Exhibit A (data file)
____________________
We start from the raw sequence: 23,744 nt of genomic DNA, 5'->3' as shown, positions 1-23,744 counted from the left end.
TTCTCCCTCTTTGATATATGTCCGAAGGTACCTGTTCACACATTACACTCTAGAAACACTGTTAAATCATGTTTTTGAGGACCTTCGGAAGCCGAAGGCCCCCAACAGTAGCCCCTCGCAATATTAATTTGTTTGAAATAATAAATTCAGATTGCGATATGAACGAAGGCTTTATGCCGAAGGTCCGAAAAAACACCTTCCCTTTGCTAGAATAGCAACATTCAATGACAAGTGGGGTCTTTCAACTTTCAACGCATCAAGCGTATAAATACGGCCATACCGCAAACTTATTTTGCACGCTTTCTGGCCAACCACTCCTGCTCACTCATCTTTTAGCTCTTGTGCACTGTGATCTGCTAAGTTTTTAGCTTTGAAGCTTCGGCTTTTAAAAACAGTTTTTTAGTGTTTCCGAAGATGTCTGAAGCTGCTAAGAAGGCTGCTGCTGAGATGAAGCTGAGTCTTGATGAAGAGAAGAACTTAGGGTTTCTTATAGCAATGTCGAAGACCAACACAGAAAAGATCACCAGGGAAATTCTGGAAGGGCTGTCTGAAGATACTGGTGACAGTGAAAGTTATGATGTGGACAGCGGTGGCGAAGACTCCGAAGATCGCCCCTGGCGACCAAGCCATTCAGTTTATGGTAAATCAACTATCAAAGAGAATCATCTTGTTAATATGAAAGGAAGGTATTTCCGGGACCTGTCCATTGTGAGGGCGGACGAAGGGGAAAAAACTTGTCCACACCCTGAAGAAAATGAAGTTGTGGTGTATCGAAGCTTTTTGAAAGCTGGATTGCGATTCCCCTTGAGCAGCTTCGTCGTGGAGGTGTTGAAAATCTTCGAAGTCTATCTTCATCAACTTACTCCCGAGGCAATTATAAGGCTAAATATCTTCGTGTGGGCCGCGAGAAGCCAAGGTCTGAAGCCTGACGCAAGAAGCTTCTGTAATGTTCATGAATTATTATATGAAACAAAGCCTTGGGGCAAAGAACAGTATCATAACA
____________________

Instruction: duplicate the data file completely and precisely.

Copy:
We start from the raw sequence: 23,744 nt of genomic DNA, 5'->3' as shown, positions 1-23,744 counted from the left end.
TTCTCCCTCTTTGATATATGTCCGAAGGTACCTGTTCACACATTACACTCTAGAAACACTGTTAAATCATGTTTTTGAGGACCTTCGGAAGCCGAAGGCCCCCAACAGTAGCCCCTCGCAATATTAATTTGTTTGAAATAATAAATTCAGATTGCGATATGAACGAAGGCTTTATGCCGAAGGTCCGAAAAAACACCTTCCCTTTGCTAGAATAGCAACATTCAATGACAAGTGGGGTCTTTCAACTTTCAACGCATCAAGCGTATAAATACGGCCATACCGCAAACTTATTTTGCACGCTTTCTGGCCAACCACTCCTGCTCACTCATCTTTTAGCTCTTGTGCACTGTGATCTGCTAAGTTTTTAGCTTTGAAGCTTCGGCTTTTAAAAACAGTTTTTTAGTGTTTCCGAAGATGTCTGAAGCTGCTAAGAAGGCTGCTGCTGAGATGAAGCTGAGTCTTGATGAAGAGAAGAACTTAGGGTTTCTTATAGCAATGTCGAAGACCAACACAGAAAAGATCACCAGGGAAATTCTGGAAGGGCTGTCTGAAGATACTGGTGACAGTGAAAGTTATGATGTGGACAGCGGTGGCGAAGACTCCGAAGATCGCCCCTGGCGACCAAGCCATTCAGTTTATGGTAAATCAACTATCAAAGAGAATCATCTTGTTAATATGAAAGGAAGGTATTTCCGGGACCTGTCCATTGTGAGGGCGGACGAAGGGGAAAAAACTTGTCCACACCCTGAAGAAAATGAAGTTGTGGTGTATCGAAGCTTTTTGAAAGCTGGATTGCGATTCCCCTTGAGCAGCTTCGTCGTGGAGGTGTTGAAAATCTTCGAAGTCTATCTTCATCAACTTACTCCCGAGGCAATTATAAGGCTAAATATCTTCGTGTGGGCCGCGAGAAGCCAAGGTCTGAAGCCTGACGCAAGAAGCTTCTGTAATGTTCATGAATTATTATATGAAACAAAGCCTTGGGGCAAAGAACAGTATCATAACA